What are you doing to contribute positively since the election?
Donald Trump has been elected the next president of the United States.
How is that sitting with you today?
As regular readers know, I teach ESL to 2nd, 3rd, 4th and 5th graders at an “inner city” elementary school in Atlanta. My 45 students are all Latino but one, primarily 2nd generation Mexican-Americans. And this week has been, by far, the worst since I began teaching seven years ago.
I’m not sure which was the worst moment this week:
On Wednesday, when 2nd graders who can barely speak English asked me why Donald Trump and other white people in America don’t like them, and one boy said brightly, “Mrs. Love, I’m white too, look!” as he held his arm up next to mine to compare our skin colors.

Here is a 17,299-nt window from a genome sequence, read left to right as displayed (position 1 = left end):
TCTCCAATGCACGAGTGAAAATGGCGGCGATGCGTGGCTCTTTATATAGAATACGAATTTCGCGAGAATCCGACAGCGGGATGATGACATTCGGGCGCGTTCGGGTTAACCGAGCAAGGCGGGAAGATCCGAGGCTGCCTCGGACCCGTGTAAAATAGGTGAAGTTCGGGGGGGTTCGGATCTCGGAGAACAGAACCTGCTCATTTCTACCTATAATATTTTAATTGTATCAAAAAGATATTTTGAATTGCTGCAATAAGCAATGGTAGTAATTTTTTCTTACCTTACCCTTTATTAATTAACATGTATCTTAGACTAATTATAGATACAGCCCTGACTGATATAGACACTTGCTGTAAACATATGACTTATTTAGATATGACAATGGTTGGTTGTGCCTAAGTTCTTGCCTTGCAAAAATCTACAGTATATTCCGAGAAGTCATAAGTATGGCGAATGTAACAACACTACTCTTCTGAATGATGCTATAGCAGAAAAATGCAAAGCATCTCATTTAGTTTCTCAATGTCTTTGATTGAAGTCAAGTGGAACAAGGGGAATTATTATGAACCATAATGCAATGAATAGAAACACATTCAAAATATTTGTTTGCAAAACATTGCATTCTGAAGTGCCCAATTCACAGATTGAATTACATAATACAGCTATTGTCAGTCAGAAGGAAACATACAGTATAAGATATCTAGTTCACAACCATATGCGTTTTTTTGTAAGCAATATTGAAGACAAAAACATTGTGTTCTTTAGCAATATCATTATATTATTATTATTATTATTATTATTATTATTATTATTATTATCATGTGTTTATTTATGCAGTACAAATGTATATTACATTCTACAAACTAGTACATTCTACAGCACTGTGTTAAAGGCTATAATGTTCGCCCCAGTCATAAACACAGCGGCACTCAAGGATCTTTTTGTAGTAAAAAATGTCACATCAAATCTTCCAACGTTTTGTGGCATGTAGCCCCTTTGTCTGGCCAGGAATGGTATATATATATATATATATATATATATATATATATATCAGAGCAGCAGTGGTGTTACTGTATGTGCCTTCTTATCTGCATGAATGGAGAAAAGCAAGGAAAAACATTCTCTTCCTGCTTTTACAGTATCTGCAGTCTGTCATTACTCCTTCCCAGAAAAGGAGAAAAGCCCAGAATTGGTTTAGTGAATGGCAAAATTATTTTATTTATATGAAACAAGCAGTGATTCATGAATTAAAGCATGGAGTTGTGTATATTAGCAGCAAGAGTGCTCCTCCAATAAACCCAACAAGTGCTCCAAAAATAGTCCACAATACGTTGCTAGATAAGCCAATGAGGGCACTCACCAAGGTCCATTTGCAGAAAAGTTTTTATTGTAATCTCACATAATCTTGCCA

On Wednesday, when my 5th graders asked me very detailed questions about when and how their parents (and possibly they themselves) would be deported. “How do we get papers for our parents? Is it too late now?” “What do we do when the police come to our house? Do we try to hide or…?”
When I tried to offer reassurance that everything would be ok, these same students said, “You keep saying it’s going to be ok but it won’t be. It will be ok for you, but not for us.” And they are right.
On Thursday, when multiple 4th graders told me their families were planning to preemptively move back to Mexico or Honduras before January 2oth. These are places these children have never known except through brief visits, if that.